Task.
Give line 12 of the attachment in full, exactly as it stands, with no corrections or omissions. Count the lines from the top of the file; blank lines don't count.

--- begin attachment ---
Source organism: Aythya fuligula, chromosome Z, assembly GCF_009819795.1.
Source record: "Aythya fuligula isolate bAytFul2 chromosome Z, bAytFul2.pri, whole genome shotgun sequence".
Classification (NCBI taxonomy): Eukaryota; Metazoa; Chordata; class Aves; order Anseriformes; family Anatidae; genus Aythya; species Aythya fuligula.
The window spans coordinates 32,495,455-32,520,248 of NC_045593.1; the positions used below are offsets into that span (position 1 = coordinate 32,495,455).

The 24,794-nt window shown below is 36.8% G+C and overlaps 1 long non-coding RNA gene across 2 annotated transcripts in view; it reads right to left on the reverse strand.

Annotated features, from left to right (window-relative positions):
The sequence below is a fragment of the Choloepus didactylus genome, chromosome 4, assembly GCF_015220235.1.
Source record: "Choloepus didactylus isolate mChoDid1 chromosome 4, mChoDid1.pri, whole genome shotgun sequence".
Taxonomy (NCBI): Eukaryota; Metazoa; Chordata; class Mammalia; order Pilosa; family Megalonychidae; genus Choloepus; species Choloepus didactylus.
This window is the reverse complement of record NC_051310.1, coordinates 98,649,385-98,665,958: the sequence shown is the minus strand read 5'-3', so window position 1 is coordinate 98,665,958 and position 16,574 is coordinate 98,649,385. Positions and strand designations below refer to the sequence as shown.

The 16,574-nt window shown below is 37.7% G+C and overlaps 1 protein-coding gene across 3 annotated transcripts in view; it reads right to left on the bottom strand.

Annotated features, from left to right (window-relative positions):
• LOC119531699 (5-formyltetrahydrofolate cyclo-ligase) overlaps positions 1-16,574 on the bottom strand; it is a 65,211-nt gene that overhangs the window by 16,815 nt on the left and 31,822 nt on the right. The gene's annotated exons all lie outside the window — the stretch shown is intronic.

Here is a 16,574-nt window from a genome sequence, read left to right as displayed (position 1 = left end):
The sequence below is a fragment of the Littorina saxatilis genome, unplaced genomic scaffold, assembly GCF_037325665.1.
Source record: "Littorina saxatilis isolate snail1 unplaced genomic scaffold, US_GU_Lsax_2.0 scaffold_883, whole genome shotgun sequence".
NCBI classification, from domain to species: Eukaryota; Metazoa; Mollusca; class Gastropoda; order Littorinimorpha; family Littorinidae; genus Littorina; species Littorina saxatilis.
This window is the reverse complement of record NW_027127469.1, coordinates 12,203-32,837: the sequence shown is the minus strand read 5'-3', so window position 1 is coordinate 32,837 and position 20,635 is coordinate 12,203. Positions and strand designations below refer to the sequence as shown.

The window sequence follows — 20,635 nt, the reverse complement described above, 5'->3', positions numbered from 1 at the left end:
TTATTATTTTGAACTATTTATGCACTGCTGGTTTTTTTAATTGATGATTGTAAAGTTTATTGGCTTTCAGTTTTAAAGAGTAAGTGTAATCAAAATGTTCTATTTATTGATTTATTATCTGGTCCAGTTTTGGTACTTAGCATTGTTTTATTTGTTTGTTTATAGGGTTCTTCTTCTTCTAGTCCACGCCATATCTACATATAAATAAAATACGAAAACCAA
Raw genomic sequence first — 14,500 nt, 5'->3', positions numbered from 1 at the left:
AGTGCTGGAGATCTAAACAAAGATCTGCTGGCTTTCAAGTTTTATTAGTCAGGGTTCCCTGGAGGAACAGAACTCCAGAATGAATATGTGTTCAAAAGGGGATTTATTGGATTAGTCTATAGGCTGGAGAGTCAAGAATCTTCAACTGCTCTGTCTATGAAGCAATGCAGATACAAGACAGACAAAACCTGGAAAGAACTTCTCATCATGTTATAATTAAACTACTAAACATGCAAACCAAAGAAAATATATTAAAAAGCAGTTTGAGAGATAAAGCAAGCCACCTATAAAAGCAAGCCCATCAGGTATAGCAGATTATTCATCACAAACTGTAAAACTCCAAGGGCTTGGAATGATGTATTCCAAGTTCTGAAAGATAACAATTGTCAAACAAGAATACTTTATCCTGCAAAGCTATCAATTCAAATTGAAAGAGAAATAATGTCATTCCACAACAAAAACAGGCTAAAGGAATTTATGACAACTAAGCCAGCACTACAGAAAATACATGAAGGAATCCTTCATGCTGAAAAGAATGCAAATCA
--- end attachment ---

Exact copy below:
Annotated features, from left to right (window-relative positions):